1. Alan Smith considers future increases in the state pension age


From an economic viewpoint, for most of us there are three stages of life. Up to the age of about 20, we are supported by our families, with grants from the state. Then, for the next 40 to 50 years, we work, using our salaries to finance our current expenditure and to make provision for the future through insurance, pension schemes, and other savings. Finally, we retire and live on these savings and the state retirement pension, a universal benefit that helps keep us as one nation.

In recent years, it has become clear that the combination of a declining birth rate and increased longevity has led to a significant increase in the proportion of older people. It is predicted that by 2035 over half the adults in the UK will be over 50 years of age. The proportion of the population aged 65 and over, 17.7% in 2014, is predicted to be 23.3% in 2034.

The state pension age is currently 65. It is planned to rise to 66 by 2020 (Pensions Act 2011), to 67 between 2026 and 2028 (Pensions Act 2014), and to 68 between 2024 and 2046 (Pensions Act 2007).

The Centre for Social Justice has produced a report: Ageing Confidently—Supporting an Ageing Workforce (August 2019). This may be downloaded free of charge from the website: www.centreforsocialjustice.org.uk/library/ageing-confidently-supporting-an-ageing-workforce.

This report recommends a number of ways of supporting older workers such as enhanced welfare support and increased access to flexible working and training. It goes on to advocate: ‘Provided that this apparatus of support is implemented, we propose an increase in the State Pension Age (SPA).’ The emphasis at the beginning of this sentence is mine. The suggestions for the state pension age are 70 by 2028 and 75 by 2035. The objective is to reduce the old age dependency ratio, the ratio of the number of people over 65 (the current state pension age) and the number of people between 16 and 64 (the current potential workforce): today it stands at 28.6% and is predicted to rise to 48% by 2050. Under the proposed changes to the state pension age, with appropriate changes to the ages in the definition, it would remain in the range 20% to 25% for the next 20 years.

A major problem is likely to be the separation of the typical retirement age from the state pension age. This would adversely affect those for whom the state pension would be a major part of their retirement income. In particular it would affect those for whom manual effort is an essential part of their job.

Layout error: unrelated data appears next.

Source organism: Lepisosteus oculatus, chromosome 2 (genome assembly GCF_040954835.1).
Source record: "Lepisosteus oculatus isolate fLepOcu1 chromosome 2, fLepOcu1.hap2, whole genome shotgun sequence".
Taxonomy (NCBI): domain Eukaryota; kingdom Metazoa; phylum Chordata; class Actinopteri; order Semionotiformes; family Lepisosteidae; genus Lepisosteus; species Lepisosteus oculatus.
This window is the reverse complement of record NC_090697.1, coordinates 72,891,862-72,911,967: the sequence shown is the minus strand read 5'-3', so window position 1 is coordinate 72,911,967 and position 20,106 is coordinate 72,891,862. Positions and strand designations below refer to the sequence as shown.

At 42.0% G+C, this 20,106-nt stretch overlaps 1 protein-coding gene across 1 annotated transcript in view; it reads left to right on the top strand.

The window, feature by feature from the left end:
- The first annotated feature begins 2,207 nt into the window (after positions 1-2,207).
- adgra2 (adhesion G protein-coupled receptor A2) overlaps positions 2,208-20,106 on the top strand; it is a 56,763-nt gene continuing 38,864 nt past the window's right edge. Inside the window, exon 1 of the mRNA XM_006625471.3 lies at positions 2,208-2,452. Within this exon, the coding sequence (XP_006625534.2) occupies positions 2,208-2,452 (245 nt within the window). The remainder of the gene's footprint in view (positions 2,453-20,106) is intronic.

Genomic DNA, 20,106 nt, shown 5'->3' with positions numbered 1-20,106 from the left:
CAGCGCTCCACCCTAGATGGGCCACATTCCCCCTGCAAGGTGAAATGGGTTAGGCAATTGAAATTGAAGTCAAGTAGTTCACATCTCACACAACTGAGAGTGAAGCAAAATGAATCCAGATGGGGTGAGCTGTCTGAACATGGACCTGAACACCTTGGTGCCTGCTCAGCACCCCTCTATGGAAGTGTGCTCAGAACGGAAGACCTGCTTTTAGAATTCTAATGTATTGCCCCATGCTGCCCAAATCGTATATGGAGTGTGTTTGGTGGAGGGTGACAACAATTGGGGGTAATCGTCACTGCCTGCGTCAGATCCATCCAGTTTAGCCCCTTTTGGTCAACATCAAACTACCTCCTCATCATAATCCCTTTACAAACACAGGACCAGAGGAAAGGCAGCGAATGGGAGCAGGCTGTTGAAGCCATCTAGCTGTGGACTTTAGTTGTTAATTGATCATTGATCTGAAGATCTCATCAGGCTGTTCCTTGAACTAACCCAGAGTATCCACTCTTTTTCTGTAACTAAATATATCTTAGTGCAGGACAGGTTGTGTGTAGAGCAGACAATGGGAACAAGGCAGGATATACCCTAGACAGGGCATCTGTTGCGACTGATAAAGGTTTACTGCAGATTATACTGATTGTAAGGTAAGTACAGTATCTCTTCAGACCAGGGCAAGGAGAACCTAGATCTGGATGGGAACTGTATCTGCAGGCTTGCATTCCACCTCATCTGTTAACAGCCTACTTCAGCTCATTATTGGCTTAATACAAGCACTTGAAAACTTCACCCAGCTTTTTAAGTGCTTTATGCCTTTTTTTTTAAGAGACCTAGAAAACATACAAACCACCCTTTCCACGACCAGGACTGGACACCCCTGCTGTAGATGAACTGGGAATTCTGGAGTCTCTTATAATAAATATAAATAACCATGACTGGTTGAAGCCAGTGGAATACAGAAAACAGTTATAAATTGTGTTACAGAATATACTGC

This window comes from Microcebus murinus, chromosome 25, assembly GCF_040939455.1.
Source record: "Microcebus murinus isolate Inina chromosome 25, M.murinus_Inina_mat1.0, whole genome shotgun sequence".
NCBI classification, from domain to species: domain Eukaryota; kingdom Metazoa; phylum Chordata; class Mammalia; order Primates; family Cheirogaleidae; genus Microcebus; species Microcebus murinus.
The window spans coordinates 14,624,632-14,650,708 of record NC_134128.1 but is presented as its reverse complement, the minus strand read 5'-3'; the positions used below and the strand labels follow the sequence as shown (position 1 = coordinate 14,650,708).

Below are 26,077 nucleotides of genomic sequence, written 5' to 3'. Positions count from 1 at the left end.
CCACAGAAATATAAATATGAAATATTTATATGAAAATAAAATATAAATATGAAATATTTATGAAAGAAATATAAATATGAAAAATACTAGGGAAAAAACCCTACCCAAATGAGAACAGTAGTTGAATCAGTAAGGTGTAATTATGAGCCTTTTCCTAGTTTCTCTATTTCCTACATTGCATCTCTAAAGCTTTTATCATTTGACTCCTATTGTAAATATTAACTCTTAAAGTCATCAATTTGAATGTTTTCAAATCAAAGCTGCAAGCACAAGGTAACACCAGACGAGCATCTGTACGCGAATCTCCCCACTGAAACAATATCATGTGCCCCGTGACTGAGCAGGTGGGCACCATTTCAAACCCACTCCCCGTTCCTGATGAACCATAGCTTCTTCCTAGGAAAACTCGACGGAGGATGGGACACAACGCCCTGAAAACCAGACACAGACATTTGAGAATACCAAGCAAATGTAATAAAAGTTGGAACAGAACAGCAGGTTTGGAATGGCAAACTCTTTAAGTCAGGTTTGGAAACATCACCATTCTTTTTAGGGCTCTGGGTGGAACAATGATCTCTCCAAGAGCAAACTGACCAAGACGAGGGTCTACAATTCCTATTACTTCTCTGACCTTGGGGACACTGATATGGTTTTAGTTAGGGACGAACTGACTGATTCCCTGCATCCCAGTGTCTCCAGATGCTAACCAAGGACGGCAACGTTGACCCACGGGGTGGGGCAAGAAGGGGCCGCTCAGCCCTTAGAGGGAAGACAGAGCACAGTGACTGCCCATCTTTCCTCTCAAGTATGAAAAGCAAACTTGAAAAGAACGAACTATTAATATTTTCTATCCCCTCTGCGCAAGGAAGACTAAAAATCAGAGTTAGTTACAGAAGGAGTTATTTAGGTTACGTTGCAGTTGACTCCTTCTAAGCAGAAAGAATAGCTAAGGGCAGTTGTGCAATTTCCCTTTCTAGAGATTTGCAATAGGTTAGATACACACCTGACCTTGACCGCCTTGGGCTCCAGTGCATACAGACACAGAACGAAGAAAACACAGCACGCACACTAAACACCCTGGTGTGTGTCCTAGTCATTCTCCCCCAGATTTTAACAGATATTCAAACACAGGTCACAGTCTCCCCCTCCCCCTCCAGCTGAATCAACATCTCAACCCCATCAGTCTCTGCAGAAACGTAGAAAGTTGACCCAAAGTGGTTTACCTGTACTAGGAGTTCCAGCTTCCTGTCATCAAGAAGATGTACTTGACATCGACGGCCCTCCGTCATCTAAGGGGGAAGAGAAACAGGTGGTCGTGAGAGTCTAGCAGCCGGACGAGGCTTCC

The particular query I would raise is the suggested increase in the state pension age from 70 in 2028 to 75 in 2035. Under this, someone born in 1958 would get the state pension at the age of 70 in 2028 but someone born in 1960 would get the state pension only at the age of 75 in 2035. This could cause resentment.

I should like to know the predicted values of the following variables for each future year until, say, 2039: What proportion of the year group would survive to reach the state pension age in force at that time and draw the state pension? What would be the life expectancy of someone about to start to draw his state pension?

There should be discussion on the minimum period before reaching one’s state pension age in which it would not be increased: my suggestion would be 10 years. Someone starting work at, say, 21 could hardly expect the then current state pension age to be fixed for him as part of the social contract but it would be unreasonable for someone a year away from his state pension age to be told that it had just been increased by two years. 

It is mentioned in the report that increased employment of older people would contribute to the economy and that early retirement has a significant negative impact on the cognitive abilities of people in their early 60s. On the other hand, many of the newly retired do voluntary work, including care of grandchildren, which contributes to the economy, albeit not measurably, and helps maintain their cognitive abilities.

This report is valuable because it raises reasonably early a problem that would be more difficult to tackle if left ignored. A warning should be taken from the system of financing university undergraduates. The proportion of each year group attending universities increased from c. 5% to c. 50% while relying on the same system of fees being paid by the state and maintenance grants being paid to undergraduates. This led to the system of student loans which is not generally considered to be totally satisfactory.